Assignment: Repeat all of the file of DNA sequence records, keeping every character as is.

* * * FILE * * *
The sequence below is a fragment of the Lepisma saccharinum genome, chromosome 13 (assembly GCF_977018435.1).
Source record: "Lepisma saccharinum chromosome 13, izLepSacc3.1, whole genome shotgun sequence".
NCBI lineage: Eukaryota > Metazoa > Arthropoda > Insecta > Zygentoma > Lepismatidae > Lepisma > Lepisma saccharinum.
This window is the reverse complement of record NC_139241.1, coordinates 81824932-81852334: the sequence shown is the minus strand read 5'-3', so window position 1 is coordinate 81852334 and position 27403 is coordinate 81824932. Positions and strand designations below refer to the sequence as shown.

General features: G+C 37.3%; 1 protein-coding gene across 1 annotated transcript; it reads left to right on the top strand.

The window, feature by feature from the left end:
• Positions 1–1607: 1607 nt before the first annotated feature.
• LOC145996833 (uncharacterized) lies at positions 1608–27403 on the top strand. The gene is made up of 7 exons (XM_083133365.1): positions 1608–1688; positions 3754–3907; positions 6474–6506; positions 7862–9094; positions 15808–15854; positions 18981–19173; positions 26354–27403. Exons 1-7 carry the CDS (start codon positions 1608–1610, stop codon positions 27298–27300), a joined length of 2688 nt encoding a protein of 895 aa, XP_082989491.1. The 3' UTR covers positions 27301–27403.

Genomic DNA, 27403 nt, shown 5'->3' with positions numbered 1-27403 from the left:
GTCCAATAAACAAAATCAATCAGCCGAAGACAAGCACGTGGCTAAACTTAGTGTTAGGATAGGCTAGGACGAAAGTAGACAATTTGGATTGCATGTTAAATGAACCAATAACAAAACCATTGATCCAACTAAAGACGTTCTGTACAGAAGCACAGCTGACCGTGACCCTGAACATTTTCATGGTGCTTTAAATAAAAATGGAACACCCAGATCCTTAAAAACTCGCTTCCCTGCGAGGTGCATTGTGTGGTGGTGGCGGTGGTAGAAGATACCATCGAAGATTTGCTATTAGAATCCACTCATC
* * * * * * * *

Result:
The sequence below is a fragment of the Lepisma saccharinum genome, chromosome 13 (assembly GCF_977018435.1).
Source record: "Lepisma saccharinum chromosome 13, izLepSacc3.1, whole genome shotgun sequence".
NCBI lineage: Eukaryota > Metazoa > Arthropoda > Insecta > Zygentoma > Lepismatidae > Lepisma > Lepisma saccharinum.
This window is the reverse complement of record NC_139241.1, coordinates 81824932-81852334: the sequence shown is the minus strand read 5'-3', so window position 1 is coordinate 81852334 and position 27403 is coordinate 81824932. Positions and strand designations below refer to the sequence as shown.

General features: G+C 37.3%; 1 protein-coding gene across 1 annotated transcript; it reads left to right on the top strand.

The window, feature by feature from the left end:
• Positions 1–1607: 1607 nt before the first annotated feature.
• LOC145996833 (uncharacterized) lies at positions 1608–27403 on the top strand. The gene is made up of 7 exons (XM_083133365.1): positions 1608–1688; positions 3754–3907; positions 6474–6506; positions 7862–9094; positions 15808–15854; positions 18981–19173; positions 26354–27403. Exons 1-7 carry the CDS (start codon positions 1608–1610, stop codon positions 27298–27300), a joined length of 2688 nt encoding a protein of 895 aa, XP_082989491.1. The 3' UTR covers positions 27301–27403.

Genomic DNA, 27403 nt, shown 5'->3' with positions numbered 1-27403 from the left:
GTCCAATAAACAAAATCAATCAGCCGAAGACAAGCACGTGGCTAAACTTAGTGTTAGGATAGGCTAGGACGAAAGTAGACAATTTGGATTGCATGTTAAATGAACCAATAACAAAACCATTGATCCAACTAAAGACGTTCTGTACAGAAGCACAGCTGACCGTGACCCTGAACATTTTCATGGTGCTTTAAATAAAAATGGAACACCCAGATCCTTAAAAACTCGCTTCCCTGCGAGGTGCATTGTGTGGTGGTGGCGGTGGTAGAAGATACCATCGAAGATTTGCTATTAGAATCCACTCATC